Finally, researchers in the 1980’s debated the importance of benthic flux, which differed in hot or cold conditions, and in time, decided to count it out (It was difficult to measure “hard” organic nitrogen locked up in leaves) or at times gave it a zero value. Many recent nitrogen studies minimize benthic flux and do not recognize the formation of humus or Sapropel in very hot conditions. Even today, there is conflict between carbon transport in or out of estuaries with those that carbon transport is in from dead algae – or out deposits from land nearby and give rise over the past century if the terms autochthonous denoting “close by” or inhabitant of a place allochthonous meaning sources from outside the area.
This is an abstract from a paper looking at the movement of carbon in and out of estuaries (Connecticut) in 1987.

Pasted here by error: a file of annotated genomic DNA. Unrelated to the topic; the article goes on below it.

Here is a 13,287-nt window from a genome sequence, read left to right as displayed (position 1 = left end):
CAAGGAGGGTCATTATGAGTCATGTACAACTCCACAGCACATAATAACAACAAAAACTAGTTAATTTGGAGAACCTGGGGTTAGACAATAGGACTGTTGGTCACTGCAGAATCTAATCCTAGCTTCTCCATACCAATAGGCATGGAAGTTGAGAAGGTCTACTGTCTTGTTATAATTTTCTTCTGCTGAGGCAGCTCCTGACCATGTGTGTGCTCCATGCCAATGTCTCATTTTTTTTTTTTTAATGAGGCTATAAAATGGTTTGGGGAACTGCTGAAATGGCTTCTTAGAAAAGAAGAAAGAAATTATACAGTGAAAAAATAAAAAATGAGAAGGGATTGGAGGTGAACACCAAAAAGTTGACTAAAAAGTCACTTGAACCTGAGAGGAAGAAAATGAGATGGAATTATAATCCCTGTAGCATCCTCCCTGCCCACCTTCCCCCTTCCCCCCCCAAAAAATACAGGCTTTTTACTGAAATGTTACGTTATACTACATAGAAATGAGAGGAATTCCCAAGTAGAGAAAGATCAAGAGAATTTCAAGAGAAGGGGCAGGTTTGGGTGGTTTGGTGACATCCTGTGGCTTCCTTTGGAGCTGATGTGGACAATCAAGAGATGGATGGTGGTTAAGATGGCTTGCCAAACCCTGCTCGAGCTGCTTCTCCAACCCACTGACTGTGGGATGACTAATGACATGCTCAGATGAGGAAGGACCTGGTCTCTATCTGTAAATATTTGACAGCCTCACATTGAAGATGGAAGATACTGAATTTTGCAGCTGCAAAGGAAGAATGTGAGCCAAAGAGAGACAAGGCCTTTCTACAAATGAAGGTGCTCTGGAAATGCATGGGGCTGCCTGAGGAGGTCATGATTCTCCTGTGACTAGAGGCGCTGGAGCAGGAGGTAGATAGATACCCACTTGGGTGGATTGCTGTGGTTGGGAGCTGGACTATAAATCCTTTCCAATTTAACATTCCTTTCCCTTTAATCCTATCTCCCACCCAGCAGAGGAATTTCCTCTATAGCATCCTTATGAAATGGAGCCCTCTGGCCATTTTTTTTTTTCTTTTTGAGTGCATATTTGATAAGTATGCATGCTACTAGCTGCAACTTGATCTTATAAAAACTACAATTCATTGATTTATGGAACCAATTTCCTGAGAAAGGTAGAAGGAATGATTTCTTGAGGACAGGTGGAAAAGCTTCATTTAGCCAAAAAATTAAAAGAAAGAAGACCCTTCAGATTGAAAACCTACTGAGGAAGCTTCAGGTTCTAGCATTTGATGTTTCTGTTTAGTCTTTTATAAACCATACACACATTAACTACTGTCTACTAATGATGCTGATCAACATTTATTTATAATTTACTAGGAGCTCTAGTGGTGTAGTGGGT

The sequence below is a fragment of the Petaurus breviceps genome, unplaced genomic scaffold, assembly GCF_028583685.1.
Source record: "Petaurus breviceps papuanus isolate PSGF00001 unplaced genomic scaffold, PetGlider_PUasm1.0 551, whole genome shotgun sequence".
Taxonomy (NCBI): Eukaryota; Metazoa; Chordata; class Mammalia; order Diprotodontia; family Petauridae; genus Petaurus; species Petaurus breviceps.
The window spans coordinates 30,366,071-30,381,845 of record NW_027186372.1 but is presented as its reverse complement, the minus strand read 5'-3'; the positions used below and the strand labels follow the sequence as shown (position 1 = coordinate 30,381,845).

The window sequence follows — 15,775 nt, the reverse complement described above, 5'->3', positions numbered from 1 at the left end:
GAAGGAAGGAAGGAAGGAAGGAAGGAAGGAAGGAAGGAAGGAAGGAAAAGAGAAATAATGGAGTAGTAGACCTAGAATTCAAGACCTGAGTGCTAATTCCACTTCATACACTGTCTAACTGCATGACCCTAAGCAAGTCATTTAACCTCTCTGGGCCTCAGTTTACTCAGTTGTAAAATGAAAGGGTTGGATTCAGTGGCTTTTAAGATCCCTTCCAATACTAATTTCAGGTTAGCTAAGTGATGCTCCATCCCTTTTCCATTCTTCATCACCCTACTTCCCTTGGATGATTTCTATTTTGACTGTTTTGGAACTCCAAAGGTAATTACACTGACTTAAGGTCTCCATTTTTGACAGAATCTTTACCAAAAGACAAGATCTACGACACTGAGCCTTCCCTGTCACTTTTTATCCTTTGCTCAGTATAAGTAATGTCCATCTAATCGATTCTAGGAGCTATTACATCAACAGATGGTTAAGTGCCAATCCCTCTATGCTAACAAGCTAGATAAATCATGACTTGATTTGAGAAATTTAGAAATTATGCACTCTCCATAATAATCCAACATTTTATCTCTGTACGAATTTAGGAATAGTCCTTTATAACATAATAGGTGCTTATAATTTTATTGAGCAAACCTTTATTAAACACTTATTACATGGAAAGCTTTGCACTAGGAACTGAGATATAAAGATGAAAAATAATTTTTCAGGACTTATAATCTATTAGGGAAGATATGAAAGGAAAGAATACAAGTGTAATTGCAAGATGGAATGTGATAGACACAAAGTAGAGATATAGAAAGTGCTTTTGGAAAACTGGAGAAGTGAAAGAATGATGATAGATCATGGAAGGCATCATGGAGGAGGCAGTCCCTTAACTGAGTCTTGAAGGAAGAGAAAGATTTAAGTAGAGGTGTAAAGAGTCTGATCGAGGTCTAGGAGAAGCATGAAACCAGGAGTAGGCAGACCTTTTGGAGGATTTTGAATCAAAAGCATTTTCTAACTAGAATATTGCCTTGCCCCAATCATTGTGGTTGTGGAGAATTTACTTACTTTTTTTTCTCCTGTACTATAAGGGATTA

In the 1980’s, winter flounder and bay scallop fishers were the first to notice the buildup of Sapropel (humus) called black mayonnaise in the coves and bays of Waterford, CT, namely Alewife Cor, Jordon Cove and the lagoon portion of the Niantic River between East Lyme and Waterford.
“Relationship Between Physical Characteristics and Organic Carbon Sources as a Basis for Comparing Estuaries in Southern New England” B.L. Welsh, R.B. Whitlatch and W.F. Bohlen, Department of Marine Sciences, University of Connecticut Avery Point, Groton, CT – See Estuary Comparisons Victor S. Kenney, 2013, pg. 53.
“Lateral imports of terrestrial litter are known only for the Connecticut estuaries and all quantification was done in Alewife Cove (Welsh and Whitlatch, 1980)” (If an environmental fisheries history (a frequent Capstone proposal) had been done, it would have indicated that 100 years previous it had oyster culture and before then, sustained a large alewife run – T. Visel).